Teachers, State Leaders Voice Support For Two California Propositions - NBC Bay Area
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Teachers, State Leaders Voice Support For Two California Propositions

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    Teachers and state leaders gathered in Santa Clara County Saturday morning to voice support for Propositions 55 and 58, two California ballot measures that could directly impact students in the golden state. Chuck Coppola reports. (Published Saturday, Oct. 22, 2016)

    Teachers and state leaders gathered in Santa Clara County Saturday morning to voice support for Propositions 55 and 58, two California ballot measures that could directly impact students in the golden state.

    Those instructing youngsters believe in Proposition 55 and say that it will both incentive teachers to call the Bay Area home and restore cutbacks that slowed down progress years ago.

    "If our salaries and benefits aren't competitive, teachers leave to go elsewhere," said Jocelyn Merz, a San Jose Alum Rock Union School District teacher.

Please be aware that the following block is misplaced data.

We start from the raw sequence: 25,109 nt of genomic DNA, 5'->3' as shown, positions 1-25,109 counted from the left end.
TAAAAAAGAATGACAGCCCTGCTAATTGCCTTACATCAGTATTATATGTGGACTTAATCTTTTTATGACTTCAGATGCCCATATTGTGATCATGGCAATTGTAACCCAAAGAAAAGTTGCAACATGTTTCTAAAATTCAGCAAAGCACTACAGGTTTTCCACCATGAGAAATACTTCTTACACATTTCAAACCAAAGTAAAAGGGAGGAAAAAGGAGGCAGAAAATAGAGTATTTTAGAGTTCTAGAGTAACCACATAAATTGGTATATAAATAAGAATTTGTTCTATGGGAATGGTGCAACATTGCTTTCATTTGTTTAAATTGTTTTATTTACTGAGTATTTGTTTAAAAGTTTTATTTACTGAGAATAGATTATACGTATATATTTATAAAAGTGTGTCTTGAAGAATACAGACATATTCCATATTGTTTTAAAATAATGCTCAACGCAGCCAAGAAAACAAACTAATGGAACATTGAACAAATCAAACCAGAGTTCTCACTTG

Proposition 55 would raise the personal income tax for those making over $250,000 if it is approved in November. That money would then be used to fund education and healthcare programs.

    Anti-Proposition 55 voters say that too much of the money raised would end up in the state's general fund instead of feeding directly into California schools.

    Those in attendance at the California Teachers Association offices in the South Bay also applauded the proposed legislation of Proposition 58, which, if approved, would allow schools to implement bilingual education strategies.

    Supporters say implementing Proposition 58 will benefit the future employees and business leaders who will be tasked with making key decisions in a growing global economy structure.

    "We're competing directly with other world economies," said Sen. Ricardo Lara. "Why not give our students the tools to be able to close that deal in a language where they're doing business."

    Rob Unz, a former California gubernatorial candidate who also lead an effort to end bilingual education, is voicing opposition against the ballot measure.

    "20 years ago, something like 70 percent of all the young Latino immigrant children were being placed for years in these Spanish almost-only programs and were having a hard time learning English," he said.

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